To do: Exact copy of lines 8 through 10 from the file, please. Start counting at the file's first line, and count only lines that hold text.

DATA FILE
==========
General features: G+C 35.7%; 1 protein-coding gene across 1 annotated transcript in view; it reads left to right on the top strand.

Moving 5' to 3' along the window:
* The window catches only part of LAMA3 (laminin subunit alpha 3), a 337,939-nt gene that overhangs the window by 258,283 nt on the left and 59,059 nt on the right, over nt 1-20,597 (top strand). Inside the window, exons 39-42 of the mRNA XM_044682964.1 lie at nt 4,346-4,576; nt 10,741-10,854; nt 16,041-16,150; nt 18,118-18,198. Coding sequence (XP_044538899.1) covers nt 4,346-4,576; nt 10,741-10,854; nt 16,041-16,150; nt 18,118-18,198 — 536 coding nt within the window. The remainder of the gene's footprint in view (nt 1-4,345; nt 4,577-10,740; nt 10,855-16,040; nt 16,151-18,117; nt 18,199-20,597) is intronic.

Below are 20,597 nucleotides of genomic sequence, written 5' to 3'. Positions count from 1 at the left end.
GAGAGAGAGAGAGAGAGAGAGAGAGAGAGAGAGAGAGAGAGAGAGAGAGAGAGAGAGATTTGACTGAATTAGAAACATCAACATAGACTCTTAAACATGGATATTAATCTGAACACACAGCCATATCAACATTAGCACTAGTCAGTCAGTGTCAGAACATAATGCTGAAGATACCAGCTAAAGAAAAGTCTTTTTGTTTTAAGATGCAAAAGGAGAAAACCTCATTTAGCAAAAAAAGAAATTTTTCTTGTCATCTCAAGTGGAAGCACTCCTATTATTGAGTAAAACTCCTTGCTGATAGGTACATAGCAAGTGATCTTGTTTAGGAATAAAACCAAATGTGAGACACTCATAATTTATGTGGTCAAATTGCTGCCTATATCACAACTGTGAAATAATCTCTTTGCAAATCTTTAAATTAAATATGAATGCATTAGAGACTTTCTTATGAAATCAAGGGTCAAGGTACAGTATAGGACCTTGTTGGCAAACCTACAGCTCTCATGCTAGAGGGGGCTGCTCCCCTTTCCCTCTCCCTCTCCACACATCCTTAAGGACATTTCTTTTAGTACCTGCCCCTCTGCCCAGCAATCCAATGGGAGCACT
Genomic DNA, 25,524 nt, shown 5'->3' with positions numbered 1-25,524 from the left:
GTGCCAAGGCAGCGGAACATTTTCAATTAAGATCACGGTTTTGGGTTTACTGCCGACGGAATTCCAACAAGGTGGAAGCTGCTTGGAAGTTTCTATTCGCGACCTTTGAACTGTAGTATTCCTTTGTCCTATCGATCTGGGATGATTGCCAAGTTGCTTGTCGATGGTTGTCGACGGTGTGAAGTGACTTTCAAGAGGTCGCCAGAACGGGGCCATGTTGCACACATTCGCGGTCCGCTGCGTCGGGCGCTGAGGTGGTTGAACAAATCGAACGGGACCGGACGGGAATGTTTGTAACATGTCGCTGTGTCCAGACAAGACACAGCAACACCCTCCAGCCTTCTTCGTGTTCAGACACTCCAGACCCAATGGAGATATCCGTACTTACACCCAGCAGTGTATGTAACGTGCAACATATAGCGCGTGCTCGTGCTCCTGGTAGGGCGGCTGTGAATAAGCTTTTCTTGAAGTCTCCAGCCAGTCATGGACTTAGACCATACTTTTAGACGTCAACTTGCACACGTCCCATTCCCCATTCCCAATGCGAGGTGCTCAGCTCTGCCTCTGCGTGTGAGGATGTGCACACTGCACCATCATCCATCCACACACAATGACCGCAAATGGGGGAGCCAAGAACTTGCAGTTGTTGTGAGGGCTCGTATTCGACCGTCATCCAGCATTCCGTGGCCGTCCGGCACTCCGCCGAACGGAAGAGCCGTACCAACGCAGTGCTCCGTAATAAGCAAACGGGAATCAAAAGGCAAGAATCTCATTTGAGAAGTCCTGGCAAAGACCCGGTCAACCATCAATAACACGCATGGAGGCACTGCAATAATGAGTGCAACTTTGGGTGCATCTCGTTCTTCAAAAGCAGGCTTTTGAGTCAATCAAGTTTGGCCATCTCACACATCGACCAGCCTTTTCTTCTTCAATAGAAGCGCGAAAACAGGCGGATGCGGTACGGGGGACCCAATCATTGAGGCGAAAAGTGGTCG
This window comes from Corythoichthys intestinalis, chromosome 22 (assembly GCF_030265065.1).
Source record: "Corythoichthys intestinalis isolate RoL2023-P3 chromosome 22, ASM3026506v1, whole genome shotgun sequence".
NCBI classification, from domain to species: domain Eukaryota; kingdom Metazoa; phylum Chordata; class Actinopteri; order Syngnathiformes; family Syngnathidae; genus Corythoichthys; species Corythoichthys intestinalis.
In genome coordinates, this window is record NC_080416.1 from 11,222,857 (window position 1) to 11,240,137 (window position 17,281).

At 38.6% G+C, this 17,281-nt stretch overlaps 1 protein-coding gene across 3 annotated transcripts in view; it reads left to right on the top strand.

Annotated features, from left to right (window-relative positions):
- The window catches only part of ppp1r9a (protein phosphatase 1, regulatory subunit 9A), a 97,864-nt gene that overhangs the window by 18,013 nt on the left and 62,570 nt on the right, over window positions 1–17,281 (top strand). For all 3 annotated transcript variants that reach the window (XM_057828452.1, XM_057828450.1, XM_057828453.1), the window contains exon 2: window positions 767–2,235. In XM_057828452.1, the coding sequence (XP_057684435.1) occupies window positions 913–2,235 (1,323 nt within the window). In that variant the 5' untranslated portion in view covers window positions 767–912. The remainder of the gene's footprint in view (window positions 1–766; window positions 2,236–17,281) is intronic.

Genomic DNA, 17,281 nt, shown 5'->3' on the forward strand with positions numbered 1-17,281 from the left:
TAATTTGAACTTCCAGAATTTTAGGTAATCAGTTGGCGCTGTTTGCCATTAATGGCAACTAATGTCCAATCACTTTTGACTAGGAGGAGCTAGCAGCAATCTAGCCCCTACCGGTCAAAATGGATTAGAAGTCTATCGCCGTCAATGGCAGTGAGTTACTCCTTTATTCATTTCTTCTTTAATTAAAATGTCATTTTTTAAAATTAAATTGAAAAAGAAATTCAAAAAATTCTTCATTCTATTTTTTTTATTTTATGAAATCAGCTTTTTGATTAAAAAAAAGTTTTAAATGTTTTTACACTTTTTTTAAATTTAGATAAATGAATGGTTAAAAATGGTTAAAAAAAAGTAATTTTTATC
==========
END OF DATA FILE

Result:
This window comes from Corythoichthys intestinalis, chromosome 22 (assembly GCF_030265065.1).
Source record: "Corythoichthys intestinalis isolate RoL2023-P3 chromosome 22, ASM3026506v1, whole genome shotgun sequence".
NCBI classification, from domain to species: domain Eukaryota; kingdom Metazoa; phylum Chordata; class Actinopteri; order Syngnathiformes; family Syngnathidae; genus Corythoichthys; species Corythoichthys intestinalis.